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Eritrea showing contempt for international community by inviting al-Bashir

Press Release
March 25, 2009
FOR IMMEDIATE RELEASE

Eritrea showing contempt for international community by inviting al-Bashir -
EU about to give 122 million euro to the regime

BRUSSELS – The European Union is about to grant 122 million euro in development aid to Eritrea despite its appalling human rights record and leading role in fuelling deadly conflicts in the Horn of Africa region.

‘That the EU is considering this the very day Eritrea shows brazen contempt for the international community by inviting the Sudanese President can only be called ridiculous’, said Simon Stocker, Director of Eurostep, a Brussels-based NGO network.

Three weeks ago the International Criminal Court (ICC) in The Hague, The Netherlands has indicted the Sudanese President Omar al-Bashir for crimes against humanity and issued an international arrest warrant. Yesterday, Tuesday 24 March, the Eritrean regime under President Isayas Afewerki welcomed him to the Eritrean capital Asmara calling the EU backed ICC "irrelevant".

Although the EU's European Development Fund (EDF) Committee has postponed its decision on the 122 million euro in development aid to the Eritrean regime today for technical reasons, the confirmation is still on the agenda.

‘The Cotonou Agreement has a clause on cooperation towards the International Criminal Court and therefore the visit of Bashir to Eritrea today makes things even more complex’ said Mirjam van Reisen, Director of Europe External Policy Advisors (EEPA).

While the US has just stopped short of putting Eritrea on the list of states supporting terrorism, the European Union has remained one of only a few donors still providing a lifeline to the regime. ‘Our people, who are suffering in the hands of the dictatorial regime led by President Isaias Afwerki, are
outraged by the fact the EU seems to have no regard for the gross human rights violations and absence of rule of law in the country. If the EU does approve this so called "development aid," it is immoral at best and criminal at worst as it would be in direct conflict with the spirit of the Cotonou Agreement’, said Daniel R. Mekonnen, Eritrean post-doctoral researcher at the Human Rights Centre at Ghent University.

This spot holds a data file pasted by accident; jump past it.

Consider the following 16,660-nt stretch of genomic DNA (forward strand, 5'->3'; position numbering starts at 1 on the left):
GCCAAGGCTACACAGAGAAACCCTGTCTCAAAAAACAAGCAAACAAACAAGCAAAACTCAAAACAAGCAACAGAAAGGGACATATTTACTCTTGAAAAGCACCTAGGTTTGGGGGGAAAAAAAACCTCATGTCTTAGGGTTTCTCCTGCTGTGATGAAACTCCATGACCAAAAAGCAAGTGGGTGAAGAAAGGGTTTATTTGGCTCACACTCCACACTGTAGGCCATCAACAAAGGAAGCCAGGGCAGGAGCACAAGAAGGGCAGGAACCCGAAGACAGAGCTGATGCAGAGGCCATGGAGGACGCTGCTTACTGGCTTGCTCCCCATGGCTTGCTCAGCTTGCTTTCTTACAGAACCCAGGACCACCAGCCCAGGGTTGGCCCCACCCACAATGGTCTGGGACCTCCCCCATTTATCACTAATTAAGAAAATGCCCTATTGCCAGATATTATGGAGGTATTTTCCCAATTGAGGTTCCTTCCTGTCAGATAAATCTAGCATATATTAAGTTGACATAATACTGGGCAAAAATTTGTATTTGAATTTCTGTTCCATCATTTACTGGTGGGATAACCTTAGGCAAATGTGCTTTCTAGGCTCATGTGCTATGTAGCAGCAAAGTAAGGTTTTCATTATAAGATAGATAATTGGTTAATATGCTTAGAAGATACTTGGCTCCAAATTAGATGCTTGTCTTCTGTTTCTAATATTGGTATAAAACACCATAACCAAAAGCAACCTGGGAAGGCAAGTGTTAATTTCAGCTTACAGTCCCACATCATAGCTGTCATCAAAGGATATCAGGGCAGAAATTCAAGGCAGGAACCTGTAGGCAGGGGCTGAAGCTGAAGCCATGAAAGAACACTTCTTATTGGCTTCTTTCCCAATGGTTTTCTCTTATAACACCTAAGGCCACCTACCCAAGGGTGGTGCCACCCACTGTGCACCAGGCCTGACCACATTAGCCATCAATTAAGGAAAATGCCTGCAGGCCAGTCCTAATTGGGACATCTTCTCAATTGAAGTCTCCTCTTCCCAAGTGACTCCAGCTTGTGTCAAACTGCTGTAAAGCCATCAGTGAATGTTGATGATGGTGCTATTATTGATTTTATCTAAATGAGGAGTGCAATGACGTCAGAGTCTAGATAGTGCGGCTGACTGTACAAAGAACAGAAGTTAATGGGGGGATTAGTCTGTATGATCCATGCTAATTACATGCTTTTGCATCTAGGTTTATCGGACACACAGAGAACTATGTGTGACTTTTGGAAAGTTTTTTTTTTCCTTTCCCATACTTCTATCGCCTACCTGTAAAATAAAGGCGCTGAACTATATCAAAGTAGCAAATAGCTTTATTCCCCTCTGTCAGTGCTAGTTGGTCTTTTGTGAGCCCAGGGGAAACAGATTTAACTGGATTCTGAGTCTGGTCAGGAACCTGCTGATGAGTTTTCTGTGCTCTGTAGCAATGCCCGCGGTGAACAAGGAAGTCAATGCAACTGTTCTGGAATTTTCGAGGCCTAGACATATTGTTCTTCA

Background

After a 30-year struggle against Ethiopia, Eritrea, Africa’s youngest nation, gained independence in 1991. The country with its population of 5 million, suffering from hunger and oppression, is one of the world's poorest, ranking 164 out of 179 countries in the 2008 UNDP Human Development  Report. In one league with the authoritarian regimes of North Korea and Burma (Myanmar), Eritrea’s political system is, according to Freedom House standards, one of the most repressive in the world: a one-party state with no democratically elected parliament, no elections and no independent
judiciary.

No civil society, NGO or opposition activities are allowed. Democracy and human rights activists and journalists have been harassed, arbitrarily arrested, tortured and detained indefinitely without due process - and basically disappeared. The regime refuses to grant international rights groups access to prisons. Some sources indicate that there are currently more than 20.000 victims of detention without trial.

In its 2008 Annual Worldwide Press Freedom Index, Reporters Without Borders (RSF) has ranked Eritrea last, unseating North Korea. In 2006 at least four journalists have died in prison as a result of torture and ill treatment. Since 2001 all free press has been shut down and the government maintains a complete monopoly over access to information by controlling all media.

Eritrea is one of the most militarized societies in the world due to forced enlistment and has, in terms of percentage of its GDP, the 3rd highest military budget worldwide (after North Korea and Angola). The period of enlistment in the army and national service is currently being extended indefinitely.

The Eritrean government has been accused by the US, Israel and its neighbours of sponsoring and arming Islamist terrorists and rebels in Somalia and Ethiopia. Furthermore, Eritrean forces have invaded Djibouti in April 2008 and have been occupying the border territory ever since.


Contact:
Florian Eisele florian.eisele@ampersandglobal.com +32.473.23.95.77

 
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